Alien in Our Body: Justin Shoulder’s Carrion29 June 2018
Encountering Justin Shoulder’s Carrion—the shape-shifting “cybernetic demigod” with limbs made of decaying bones and hair made of Apple headphones—is deeply arresting. Simultaneously primitive, and yet highly evolved, they seem to straddle the arc of human evolution. Although Carrion appears playful and curious, the shockingly blank mask that serves as their face creates an impenetrability that is threatening and sinister. Robotic, and yet animalistic, Carrion moves with a fascinating elasticity that draws on something chillingly and paradoxically alien. It is impossible to look away.
Commissioned by Performance Space for the 2017 Liveworks Festival, and now in performance at Arts House in North Melbourne, Shoulder’s Carrion locates this figure in an archaeological site where they pick through a bizarre landscape of pseudo-artefacts: a pool of water, some plants and a set of animatronic birds. In a kind of post-apocalyptic realm, where the human body becomes contorted and unrecognisable, the performance evokes questions of environmentalism, automation and evolution. Moored by the expansive and supernatural score composed by Corin Ileto and embellished by the cavernous space of the North Melbourne Town Hall, Carrion is a haunting and impressive work.
Framed around the evolution of Carrion, the work features a series of dramatic reincarnations—including a sluggish cocoon, and an amorphous cloud from which Carrion’s face ruptures and retreats—all performed by Shoulder alone. With each evolution, Shoulder embodies not only a new physicality, but re-orders and the elements that make up Carrion’s body, challenging the stability of the very architecture of their body. Recognisable by Shoulder’s intense and menacing characterisation, each new body becomes a haunting and paradoxical image for the audience to digest. Carrion suffers, however, in its transitions between each evolution, which occur seemingly without impetus, and in which Shoulder must occasionally put aside his character to play stage manager. Although jarring, these lapses are quickly forgotten, as Shoulder once again enthrals us in each new landscape and body.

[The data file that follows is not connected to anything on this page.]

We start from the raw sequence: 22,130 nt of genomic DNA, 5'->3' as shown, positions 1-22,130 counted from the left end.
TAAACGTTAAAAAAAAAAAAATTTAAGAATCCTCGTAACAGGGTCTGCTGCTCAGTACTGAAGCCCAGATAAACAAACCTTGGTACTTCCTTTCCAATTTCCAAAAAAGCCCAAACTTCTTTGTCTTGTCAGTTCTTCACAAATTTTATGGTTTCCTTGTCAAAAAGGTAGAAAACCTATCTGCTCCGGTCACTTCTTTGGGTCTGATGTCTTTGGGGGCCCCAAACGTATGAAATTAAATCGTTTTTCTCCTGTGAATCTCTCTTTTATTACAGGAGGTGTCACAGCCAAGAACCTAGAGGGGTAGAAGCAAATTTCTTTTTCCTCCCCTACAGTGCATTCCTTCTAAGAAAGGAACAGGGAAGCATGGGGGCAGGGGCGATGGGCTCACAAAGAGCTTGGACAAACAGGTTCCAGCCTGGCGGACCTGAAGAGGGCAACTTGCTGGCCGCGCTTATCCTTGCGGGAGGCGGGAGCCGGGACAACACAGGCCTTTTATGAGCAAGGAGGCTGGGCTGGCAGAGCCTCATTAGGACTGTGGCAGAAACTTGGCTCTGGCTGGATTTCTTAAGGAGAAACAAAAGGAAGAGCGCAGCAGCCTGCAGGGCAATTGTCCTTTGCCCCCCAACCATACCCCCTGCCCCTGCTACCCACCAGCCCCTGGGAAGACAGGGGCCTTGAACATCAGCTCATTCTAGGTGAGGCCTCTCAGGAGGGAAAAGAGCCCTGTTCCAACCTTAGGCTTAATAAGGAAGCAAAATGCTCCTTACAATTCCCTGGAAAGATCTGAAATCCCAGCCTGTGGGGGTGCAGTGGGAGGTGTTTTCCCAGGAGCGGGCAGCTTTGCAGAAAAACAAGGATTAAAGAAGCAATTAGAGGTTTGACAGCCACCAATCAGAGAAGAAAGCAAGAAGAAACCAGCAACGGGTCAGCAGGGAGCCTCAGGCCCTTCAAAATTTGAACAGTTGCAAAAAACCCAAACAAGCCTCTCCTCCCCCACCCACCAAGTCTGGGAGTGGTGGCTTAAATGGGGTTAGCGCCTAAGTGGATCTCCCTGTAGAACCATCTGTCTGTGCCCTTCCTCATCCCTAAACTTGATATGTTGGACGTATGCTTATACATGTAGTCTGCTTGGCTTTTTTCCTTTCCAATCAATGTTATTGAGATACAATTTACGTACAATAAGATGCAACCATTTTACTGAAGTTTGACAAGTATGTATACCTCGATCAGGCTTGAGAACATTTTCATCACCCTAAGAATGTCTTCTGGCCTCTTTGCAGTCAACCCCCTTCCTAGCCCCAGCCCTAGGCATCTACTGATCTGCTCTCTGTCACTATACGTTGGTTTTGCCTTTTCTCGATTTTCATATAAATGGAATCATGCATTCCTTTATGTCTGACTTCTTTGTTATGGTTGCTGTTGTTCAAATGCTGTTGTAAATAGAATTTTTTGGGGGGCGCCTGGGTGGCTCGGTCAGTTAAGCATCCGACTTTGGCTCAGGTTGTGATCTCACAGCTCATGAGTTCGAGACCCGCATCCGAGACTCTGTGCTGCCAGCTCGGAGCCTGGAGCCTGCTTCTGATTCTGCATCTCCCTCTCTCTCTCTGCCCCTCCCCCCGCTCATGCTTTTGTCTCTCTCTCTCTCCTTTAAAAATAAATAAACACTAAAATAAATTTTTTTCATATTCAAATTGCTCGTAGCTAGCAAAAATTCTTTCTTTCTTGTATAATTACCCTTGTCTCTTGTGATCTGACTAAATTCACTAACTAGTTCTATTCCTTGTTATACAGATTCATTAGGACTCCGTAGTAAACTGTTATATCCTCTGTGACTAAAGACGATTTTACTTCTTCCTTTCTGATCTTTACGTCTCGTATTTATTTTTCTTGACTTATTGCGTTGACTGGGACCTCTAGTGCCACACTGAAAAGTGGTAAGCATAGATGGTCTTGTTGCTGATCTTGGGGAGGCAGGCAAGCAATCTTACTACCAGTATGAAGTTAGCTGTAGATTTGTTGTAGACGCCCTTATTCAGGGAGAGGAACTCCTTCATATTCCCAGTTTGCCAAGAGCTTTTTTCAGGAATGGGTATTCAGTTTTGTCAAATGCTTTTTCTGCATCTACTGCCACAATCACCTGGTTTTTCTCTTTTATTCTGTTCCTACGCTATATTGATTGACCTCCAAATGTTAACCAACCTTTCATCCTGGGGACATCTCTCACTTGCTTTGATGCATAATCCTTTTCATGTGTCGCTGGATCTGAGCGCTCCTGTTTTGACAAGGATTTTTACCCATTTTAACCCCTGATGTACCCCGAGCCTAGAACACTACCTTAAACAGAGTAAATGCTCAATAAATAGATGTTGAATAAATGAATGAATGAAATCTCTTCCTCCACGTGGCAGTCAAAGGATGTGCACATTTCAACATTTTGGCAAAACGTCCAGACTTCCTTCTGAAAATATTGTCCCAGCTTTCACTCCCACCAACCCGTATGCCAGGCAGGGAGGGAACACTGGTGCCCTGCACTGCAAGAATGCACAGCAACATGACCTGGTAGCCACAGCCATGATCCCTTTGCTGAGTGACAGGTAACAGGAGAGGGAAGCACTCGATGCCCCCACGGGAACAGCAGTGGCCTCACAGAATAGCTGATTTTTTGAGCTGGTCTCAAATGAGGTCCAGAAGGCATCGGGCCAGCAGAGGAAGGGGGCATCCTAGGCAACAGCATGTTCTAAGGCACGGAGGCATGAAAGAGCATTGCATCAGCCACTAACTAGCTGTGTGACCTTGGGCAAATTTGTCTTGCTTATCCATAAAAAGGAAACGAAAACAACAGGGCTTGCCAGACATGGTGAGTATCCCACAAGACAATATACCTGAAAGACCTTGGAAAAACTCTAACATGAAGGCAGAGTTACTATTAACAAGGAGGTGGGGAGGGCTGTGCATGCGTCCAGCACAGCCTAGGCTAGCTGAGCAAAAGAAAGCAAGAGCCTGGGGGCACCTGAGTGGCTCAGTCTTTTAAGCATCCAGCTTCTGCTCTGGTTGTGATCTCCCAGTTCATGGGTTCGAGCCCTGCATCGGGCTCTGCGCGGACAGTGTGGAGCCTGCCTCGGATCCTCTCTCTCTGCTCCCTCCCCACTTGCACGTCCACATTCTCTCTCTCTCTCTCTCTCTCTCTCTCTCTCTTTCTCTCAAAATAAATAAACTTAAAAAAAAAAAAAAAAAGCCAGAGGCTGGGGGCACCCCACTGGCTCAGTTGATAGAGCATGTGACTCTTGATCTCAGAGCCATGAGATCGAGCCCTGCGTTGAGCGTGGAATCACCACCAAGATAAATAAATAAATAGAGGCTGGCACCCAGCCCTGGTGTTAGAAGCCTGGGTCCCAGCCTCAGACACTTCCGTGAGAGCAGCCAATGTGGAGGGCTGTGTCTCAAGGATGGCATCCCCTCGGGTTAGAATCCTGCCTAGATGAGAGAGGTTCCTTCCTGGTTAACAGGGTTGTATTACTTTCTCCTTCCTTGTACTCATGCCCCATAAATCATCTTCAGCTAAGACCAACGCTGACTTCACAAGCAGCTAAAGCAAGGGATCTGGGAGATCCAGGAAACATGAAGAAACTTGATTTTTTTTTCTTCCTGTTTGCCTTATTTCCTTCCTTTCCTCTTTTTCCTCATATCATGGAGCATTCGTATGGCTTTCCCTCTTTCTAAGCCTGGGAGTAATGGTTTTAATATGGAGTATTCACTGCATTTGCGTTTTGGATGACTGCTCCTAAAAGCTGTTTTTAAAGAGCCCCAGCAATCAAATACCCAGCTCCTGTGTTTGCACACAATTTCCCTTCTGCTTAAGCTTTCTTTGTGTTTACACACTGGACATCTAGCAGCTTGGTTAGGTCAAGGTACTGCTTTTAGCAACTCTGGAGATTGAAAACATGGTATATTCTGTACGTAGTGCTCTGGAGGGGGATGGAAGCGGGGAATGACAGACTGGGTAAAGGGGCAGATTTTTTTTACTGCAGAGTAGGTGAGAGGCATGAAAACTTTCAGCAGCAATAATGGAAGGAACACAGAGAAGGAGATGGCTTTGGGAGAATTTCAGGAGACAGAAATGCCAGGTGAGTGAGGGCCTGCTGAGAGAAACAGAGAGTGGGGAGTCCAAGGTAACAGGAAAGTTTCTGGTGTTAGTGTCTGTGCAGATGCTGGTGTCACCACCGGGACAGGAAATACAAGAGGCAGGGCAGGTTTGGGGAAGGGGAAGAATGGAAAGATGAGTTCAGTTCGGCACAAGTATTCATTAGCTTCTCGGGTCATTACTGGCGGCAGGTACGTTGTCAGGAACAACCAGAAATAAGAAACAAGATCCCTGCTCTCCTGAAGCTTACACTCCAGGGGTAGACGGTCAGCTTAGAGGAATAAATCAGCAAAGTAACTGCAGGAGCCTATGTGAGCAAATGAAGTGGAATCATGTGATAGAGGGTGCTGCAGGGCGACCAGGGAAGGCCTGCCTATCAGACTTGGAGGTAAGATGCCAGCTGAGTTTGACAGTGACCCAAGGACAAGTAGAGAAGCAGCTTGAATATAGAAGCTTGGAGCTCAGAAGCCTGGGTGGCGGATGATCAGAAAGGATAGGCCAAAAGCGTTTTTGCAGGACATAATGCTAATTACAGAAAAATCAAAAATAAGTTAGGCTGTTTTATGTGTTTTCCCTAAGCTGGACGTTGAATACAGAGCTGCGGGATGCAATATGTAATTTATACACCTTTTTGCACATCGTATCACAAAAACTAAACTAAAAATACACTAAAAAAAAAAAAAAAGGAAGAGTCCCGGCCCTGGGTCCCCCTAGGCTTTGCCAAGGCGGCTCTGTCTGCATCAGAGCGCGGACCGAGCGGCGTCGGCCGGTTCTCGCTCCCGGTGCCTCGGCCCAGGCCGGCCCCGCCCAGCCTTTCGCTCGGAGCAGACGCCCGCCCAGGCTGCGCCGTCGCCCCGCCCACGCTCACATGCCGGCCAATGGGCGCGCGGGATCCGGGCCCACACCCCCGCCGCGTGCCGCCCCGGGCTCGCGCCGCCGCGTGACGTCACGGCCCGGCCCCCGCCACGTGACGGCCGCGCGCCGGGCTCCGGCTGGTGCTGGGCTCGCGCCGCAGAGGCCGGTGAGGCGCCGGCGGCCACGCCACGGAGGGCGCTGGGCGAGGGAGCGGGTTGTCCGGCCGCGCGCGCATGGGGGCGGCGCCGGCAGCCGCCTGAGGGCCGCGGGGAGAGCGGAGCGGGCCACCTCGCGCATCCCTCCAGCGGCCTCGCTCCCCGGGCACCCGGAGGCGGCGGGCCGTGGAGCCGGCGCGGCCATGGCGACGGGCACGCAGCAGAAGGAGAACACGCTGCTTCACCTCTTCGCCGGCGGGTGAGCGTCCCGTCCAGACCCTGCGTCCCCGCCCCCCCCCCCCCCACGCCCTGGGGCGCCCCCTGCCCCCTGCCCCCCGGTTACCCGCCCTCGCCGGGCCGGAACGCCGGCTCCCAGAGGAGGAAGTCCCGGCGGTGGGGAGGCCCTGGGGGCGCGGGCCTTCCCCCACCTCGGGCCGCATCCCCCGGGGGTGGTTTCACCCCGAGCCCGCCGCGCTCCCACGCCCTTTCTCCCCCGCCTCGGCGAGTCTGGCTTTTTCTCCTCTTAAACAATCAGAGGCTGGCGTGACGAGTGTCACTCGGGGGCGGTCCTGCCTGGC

Even the plastic, animatronic birds that encircle the stage, which at first seem incongruous, only further embellish the complex negotiation of the human and non-human at play throughout the performance. Kitsch and clunky, their clicking wings are initially a confusing distraction for an audience unsure whether to laugh or stay serious. In Carrion’s final evolution, however, their obstinate whistling becomes a spectacular and haunting device. As Ileto’s thundering score rumbles and shatters through the space, you will be left with a chilling sense of dread, as Carrion seems to recoil from not only from the bleak wasteland, but from the audience itself.